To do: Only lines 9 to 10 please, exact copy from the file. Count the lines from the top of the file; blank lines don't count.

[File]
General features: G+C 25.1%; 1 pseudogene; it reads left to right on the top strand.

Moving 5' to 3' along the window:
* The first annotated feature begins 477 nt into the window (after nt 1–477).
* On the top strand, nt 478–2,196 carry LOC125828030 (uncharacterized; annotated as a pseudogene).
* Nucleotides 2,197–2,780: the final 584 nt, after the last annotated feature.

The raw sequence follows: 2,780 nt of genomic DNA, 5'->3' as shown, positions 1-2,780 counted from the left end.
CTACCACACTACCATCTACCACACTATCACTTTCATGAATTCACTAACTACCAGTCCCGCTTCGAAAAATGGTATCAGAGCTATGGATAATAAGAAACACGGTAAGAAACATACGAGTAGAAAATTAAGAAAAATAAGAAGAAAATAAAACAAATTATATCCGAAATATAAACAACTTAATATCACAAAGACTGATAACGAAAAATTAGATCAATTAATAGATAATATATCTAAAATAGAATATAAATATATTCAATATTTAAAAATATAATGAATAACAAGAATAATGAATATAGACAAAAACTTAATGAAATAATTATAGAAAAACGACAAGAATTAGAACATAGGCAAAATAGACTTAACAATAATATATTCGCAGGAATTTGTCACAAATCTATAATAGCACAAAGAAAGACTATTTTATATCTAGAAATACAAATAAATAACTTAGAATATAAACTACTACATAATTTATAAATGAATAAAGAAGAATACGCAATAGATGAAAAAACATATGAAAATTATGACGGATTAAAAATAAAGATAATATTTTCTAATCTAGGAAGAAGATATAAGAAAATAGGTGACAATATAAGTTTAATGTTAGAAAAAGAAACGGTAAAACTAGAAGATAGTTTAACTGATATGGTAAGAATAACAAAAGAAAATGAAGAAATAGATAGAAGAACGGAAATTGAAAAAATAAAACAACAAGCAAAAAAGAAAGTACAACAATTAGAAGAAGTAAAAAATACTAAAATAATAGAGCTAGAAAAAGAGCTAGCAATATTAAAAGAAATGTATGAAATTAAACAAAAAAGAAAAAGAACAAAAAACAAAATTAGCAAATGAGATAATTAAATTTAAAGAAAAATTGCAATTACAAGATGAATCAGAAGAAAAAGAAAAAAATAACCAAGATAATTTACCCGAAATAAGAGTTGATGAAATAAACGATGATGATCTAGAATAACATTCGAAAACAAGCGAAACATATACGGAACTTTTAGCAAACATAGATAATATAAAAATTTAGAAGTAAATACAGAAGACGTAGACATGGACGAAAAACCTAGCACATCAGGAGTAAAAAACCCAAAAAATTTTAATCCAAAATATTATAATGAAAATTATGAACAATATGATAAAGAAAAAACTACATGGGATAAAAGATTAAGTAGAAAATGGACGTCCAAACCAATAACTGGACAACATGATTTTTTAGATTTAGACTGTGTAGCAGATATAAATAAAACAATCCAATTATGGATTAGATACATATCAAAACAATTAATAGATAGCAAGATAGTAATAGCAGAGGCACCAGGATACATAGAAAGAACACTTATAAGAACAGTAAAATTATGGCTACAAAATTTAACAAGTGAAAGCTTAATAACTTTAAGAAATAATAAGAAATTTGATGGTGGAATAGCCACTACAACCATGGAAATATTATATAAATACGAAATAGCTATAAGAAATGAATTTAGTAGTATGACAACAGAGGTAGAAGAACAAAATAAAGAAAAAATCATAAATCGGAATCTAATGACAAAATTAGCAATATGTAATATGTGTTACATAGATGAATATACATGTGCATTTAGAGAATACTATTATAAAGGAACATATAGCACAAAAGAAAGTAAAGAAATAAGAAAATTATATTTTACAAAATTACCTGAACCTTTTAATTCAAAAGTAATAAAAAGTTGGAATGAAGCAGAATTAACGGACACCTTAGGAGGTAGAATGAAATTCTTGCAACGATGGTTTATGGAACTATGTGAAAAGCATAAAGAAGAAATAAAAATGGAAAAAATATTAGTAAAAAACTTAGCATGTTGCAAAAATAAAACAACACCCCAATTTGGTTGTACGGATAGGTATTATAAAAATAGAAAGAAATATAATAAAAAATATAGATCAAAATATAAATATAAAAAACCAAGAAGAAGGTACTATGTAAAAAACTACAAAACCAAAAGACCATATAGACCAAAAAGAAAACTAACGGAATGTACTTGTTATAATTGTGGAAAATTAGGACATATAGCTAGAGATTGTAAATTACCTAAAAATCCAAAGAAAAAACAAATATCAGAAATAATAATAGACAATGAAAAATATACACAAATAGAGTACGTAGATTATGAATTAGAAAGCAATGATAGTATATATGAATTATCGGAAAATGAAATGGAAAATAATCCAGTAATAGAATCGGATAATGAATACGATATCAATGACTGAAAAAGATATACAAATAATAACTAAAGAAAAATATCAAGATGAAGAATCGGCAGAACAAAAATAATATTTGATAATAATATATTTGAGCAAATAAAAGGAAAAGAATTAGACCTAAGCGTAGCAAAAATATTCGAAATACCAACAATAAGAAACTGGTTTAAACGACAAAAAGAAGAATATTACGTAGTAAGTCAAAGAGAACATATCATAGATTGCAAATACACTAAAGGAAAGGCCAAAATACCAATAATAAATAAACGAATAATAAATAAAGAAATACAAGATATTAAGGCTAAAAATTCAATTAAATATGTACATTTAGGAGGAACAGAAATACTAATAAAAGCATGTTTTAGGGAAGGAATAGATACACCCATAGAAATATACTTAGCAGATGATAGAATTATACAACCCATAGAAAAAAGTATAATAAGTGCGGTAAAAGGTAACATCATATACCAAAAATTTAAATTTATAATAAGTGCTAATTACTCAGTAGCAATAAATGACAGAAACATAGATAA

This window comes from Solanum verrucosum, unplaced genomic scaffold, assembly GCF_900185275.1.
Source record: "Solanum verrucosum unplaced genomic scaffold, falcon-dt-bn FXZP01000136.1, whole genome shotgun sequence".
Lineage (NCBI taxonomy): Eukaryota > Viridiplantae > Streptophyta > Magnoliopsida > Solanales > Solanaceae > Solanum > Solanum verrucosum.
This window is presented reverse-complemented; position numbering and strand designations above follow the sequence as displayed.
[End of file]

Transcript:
Source record: "Solanum verrucosum unplaced genomic scaffold, falcon-dt-bn FXZP01000136.1, whole genome shotgun sequence".
Lineage (NCBI taxonomy): Eukaryota > Viridiplantae > Streptophyta > Magnoliopsida > Solanales > Solanaceae > Solanum > Solanum verrucosum.